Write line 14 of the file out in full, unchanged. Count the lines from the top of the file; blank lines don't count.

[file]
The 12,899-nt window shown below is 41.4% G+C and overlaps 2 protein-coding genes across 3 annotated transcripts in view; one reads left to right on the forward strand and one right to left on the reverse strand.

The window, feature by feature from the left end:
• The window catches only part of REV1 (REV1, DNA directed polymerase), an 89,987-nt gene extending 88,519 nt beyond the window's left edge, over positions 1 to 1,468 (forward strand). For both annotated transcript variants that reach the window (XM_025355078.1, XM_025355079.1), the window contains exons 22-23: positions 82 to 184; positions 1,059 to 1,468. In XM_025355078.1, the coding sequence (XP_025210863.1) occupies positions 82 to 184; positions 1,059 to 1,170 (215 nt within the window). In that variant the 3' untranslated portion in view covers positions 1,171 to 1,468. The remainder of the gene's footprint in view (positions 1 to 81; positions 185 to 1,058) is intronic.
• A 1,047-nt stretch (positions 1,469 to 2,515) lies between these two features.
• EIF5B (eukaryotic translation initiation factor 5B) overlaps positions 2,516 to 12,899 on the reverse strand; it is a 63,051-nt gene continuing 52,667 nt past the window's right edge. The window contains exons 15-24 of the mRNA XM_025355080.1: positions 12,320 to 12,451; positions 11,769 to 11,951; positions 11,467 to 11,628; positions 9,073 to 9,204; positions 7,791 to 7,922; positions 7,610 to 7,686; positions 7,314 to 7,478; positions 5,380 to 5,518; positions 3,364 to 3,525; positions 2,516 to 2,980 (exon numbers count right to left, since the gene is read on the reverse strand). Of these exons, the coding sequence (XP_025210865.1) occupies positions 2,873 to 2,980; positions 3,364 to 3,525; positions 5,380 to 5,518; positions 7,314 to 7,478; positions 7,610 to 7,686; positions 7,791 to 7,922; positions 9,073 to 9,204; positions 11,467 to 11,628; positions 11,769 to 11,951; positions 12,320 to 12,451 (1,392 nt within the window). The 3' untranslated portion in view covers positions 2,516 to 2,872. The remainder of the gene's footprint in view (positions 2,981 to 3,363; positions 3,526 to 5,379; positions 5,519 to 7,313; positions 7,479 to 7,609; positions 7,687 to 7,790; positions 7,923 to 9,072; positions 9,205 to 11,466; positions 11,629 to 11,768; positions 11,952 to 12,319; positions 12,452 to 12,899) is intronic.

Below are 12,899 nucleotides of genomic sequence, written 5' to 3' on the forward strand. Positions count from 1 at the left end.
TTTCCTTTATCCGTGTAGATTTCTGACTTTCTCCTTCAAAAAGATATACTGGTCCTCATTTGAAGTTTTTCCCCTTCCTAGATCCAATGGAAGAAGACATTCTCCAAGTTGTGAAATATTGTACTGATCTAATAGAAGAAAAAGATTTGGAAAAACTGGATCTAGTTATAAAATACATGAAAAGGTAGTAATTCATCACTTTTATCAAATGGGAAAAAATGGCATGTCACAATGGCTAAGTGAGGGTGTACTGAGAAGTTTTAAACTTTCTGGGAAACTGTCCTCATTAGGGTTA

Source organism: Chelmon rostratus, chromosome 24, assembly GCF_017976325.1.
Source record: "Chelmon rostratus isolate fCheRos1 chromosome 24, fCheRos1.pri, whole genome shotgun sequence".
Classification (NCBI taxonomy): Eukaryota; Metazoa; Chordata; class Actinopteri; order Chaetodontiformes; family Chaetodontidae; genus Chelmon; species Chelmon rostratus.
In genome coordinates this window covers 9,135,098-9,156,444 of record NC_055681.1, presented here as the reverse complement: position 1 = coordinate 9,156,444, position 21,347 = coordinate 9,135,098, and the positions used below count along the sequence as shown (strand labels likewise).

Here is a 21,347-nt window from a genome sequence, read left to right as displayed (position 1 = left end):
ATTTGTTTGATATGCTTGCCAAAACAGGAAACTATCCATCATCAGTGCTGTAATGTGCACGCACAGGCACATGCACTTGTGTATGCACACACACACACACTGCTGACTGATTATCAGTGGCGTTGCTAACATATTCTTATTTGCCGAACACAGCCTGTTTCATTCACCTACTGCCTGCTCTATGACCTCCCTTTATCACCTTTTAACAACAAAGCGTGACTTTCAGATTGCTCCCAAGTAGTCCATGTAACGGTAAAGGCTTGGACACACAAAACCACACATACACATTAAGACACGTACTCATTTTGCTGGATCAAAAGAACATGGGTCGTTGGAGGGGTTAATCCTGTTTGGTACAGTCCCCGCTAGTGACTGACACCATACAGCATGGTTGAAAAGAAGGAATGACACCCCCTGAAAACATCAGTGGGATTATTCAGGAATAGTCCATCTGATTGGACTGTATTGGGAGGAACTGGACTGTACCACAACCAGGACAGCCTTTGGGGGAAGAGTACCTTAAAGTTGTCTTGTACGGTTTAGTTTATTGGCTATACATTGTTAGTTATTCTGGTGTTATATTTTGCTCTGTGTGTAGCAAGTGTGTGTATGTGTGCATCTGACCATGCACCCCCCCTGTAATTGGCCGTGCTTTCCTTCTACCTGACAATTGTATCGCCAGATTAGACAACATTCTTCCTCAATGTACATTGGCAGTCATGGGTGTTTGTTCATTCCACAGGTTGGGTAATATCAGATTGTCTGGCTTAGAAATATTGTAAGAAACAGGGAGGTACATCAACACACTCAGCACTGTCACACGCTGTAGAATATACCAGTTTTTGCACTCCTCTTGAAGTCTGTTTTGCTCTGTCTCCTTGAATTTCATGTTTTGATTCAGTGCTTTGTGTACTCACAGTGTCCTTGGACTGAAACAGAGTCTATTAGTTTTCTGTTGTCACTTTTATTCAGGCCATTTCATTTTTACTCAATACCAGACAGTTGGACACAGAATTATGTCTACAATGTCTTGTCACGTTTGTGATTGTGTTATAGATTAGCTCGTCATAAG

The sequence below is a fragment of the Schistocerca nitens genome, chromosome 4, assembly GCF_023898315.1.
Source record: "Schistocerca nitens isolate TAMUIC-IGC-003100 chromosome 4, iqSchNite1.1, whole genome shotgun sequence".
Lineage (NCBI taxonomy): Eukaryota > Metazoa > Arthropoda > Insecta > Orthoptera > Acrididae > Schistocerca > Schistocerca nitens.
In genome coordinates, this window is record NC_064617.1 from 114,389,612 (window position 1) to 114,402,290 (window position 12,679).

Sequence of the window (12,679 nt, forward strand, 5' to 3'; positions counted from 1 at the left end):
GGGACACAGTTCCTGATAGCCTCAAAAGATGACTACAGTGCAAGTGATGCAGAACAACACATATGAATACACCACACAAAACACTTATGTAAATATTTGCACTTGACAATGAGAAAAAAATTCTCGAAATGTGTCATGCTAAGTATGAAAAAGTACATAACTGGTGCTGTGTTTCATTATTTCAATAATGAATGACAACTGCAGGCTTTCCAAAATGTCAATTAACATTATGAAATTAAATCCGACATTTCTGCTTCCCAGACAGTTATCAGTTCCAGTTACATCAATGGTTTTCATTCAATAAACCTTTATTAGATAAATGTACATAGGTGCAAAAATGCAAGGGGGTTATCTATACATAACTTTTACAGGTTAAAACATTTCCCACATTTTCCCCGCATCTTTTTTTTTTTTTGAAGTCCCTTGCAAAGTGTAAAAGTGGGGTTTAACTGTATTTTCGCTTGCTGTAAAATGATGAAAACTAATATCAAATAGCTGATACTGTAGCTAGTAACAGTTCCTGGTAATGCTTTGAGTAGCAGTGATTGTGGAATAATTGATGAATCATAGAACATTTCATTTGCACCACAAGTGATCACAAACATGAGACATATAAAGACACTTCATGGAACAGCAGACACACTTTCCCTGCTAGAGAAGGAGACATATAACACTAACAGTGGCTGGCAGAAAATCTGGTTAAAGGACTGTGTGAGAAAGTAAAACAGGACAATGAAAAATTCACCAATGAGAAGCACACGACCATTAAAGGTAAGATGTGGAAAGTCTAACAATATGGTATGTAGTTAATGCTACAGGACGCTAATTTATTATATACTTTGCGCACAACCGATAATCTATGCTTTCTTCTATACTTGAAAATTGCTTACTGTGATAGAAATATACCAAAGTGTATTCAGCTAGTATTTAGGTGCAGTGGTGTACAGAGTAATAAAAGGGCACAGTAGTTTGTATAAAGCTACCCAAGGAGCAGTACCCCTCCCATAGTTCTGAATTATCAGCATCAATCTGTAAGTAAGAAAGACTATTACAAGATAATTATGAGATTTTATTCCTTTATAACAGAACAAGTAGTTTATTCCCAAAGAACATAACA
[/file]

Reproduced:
The sequence below is a fragment of the Schistocerca nitens genome, chromosome 4, assembly GCF_023898315.1.